The Point of No Return

One of the most important lessons I picked up over the course of my father’s illness is that certain things will come to light which will invariably change the way you view your life and your family.  They can be good or bad. But they are points of no return, where your perspective can never go back to what it was before that point in time.

The most tumultuous point of no return I encountered happened about a two years after Daddy’s initial diagnosis.  My mother called me in hysterics, telling me Daddy was at his studio and I had to go help him.  I immediately cancelled my 10am and began making my way across the city.

When I reached the studio that morning, I had no idea what to expect.  As I rode the elevator up to the top floor, my mother’s frantic call kept bouncing around my head.  I’m done Joanna!  I’m sorry but I just can’t do this anymore.  The lies and the accusations and — no — Joanna I’m going to stay with Aunt Sophia upstate.  He’s your father, Joanna.  So help me God, I’ve done my best by that man, but I can’t… I just can’t.  Take care of him Joanna, I have to go.

The elevator chimed and I took a deep breath.  I could hear his shuffling and curses immediately upon entering the floor and saw the door to the studio had been left ajar.  I slowly pushed it open and knocked five times.

“Daddy?” I tried to keep my voice soothing as I inched my way into the room. “How’re you feeling today Daddy?”

He continued muttering as he stood at his easel, occasionally adding an agitated brushstroke to the angriest painting of a sunset I have ever seen in my life.  “I told them we would never get the contract, not with Ford’s WIN campaign in full force!  Utter damned nonsense, how am I supposed to sell advertising if they already know no one is gonna buy the product? Damned putz…”

“Hey Daddy!” I spoke a little louder, but tried to stay as cheery as possible. “Cool sunset!” I slowly made my way into his peripheral vision.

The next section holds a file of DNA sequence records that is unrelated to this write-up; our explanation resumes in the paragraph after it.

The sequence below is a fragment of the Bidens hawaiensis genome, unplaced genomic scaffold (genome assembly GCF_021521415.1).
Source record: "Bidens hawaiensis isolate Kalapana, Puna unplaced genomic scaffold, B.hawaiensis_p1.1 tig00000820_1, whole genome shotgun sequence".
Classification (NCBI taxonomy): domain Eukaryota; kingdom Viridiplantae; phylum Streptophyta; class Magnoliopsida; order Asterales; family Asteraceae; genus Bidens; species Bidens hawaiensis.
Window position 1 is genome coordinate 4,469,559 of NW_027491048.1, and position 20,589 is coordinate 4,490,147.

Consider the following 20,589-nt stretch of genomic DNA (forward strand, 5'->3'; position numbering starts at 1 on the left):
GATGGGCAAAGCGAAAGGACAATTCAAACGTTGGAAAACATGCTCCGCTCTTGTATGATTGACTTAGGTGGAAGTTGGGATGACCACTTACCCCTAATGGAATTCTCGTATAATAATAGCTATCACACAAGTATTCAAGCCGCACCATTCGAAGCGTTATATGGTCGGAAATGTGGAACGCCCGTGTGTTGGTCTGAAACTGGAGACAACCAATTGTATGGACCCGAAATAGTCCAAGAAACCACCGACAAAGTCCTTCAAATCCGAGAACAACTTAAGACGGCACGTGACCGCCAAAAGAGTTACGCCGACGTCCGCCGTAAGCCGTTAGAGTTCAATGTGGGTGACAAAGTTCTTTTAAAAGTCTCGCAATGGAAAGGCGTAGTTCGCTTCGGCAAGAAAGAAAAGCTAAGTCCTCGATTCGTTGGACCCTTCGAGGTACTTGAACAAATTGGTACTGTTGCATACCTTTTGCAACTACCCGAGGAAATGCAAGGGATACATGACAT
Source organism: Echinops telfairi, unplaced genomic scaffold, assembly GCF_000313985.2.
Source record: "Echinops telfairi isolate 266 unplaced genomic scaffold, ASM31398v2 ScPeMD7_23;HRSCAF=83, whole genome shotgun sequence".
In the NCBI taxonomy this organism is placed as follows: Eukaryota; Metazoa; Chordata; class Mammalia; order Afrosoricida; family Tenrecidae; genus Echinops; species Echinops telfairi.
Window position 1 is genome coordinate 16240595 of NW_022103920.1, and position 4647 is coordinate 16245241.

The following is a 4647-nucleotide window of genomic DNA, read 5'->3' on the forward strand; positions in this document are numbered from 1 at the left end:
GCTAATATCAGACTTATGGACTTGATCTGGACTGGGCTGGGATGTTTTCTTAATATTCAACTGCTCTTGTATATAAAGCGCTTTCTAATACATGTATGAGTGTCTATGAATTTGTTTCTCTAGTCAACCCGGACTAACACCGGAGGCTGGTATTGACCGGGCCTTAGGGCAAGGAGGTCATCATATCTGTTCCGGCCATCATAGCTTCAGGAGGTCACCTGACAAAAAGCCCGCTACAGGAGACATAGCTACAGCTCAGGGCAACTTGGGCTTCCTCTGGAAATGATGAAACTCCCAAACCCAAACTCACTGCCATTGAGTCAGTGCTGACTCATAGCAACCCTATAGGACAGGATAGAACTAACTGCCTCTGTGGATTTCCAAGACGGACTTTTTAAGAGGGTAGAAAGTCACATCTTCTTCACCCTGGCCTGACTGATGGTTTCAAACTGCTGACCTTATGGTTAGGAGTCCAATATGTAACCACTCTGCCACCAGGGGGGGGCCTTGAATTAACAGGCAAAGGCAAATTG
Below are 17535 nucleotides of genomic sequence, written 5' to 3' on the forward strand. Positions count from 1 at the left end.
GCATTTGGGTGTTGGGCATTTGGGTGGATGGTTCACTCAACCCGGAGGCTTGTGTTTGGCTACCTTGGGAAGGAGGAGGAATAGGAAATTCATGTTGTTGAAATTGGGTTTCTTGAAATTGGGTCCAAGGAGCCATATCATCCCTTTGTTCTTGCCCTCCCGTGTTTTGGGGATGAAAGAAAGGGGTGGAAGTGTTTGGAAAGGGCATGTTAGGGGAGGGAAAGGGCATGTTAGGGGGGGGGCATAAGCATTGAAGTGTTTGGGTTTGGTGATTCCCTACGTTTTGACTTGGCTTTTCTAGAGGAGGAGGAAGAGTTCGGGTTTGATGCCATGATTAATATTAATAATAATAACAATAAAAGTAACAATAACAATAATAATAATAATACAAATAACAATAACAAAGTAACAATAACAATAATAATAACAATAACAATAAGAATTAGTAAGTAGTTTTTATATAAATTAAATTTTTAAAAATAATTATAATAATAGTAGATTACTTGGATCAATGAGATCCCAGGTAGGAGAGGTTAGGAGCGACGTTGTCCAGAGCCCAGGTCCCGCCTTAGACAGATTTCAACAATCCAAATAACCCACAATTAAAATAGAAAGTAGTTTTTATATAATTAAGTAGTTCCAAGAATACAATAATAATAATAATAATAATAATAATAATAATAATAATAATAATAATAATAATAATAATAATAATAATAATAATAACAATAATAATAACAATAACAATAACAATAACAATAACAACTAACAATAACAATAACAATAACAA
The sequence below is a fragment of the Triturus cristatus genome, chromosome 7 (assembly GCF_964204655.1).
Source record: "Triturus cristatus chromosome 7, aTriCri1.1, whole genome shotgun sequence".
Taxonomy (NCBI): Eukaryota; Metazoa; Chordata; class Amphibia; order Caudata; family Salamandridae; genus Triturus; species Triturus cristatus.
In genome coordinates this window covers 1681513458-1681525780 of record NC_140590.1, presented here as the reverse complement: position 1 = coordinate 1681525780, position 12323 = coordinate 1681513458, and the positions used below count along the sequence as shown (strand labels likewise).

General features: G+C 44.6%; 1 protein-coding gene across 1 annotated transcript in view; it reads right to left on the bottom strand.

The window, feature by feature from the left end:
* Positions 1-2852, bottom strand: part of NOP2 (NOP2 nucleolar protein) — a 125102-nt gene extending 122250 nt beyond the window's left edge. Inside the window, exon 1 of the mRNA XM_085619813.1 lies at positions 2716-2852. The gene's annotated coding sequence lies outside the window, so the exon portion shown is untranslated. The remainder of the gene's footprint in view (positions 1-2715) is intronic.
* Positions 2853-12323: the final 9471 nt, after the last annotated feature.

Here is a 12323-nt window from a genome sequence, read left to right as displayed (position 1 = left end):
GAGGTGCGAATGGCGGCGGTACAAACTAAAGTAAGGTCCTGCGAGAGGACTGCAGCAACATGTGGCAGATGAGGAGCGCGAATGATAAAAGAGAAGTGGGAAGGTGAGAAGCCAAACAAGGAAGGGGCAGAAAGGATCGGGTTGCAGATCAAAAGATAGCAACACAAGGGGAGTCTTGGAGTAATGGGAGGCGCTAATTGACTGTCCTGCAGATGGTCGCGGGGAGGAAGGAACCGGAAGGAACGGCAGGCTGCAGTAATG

He glanced my way, then went straight back to his painting, slamming the paint brush against the palette. “Goddammit Madge! You know you’re not allowed to come here! I swear to God, if Lorraine finds out about you, you are cut off! I mean it, no more clothes, no more jewelry, and you can forget about me supporting George! Now get the hell out!”

Time stopped in that moment. I felt my breath catch, every hair on my body stood on end, and my skin turned to clammy ice.  Madge… Madge? Madge the secretary?! Was he saying that George was his… No, no I must have misunderstood….

“Daddy?” My voice was a little more tentative now.  “Im just gonna sit over hear while you paint, okay? If you want to talk, we can… Whenever you want too.”

As I took my seat, it was pretty obvious he was not listening to me, but continuing his conversation with Madge. “No honey, I’m sorry, you know how stressed out I’ve been, losing that contract.  No, no… Honey, I promise, I would never stop supporting George.  How could I?  I never should’ve… It’s just Lorraine…nagging…constant complaints…” I continued to hear snippets of his conversation my stomach seemed to undergo an outright upheaval.  And then, clear as day, “But of course you can, my darling Madge! How could I say no to the mother of my son?”

And there it was.  No maybe. No doubt.  I had no idea what was going to happen next, what this meant, what – exactly – my mother heard him say.  I only knew one thing for certain.  There was no turning back.

In response to Picture Prompt #21: Theme & Genre.


4 thoughts on “The Point of No Return

  1. That first paragraph is absolutely true. Tonight I began to be able confirm the extent to which my mother has been lying to me about her care and medical coverage. I’m really scared of the day I have to have it out with her.

    Damn, but you have timing.

    Also, good story. I don’t mean for that to be an afterthought, but this has been a pretty bad past two hours.

    Liked by 1 person

    1. I completely understand and empathize. The inspiration for this one did not come out of thin air. I hope you can resolve your issues. It’s not easy, but if you determine to be the best you can be (and that’s just the lofty goal to aim for, I’m not sure it’s humanly possible) you can usually pull through okay 😌

      Liked by 1 person

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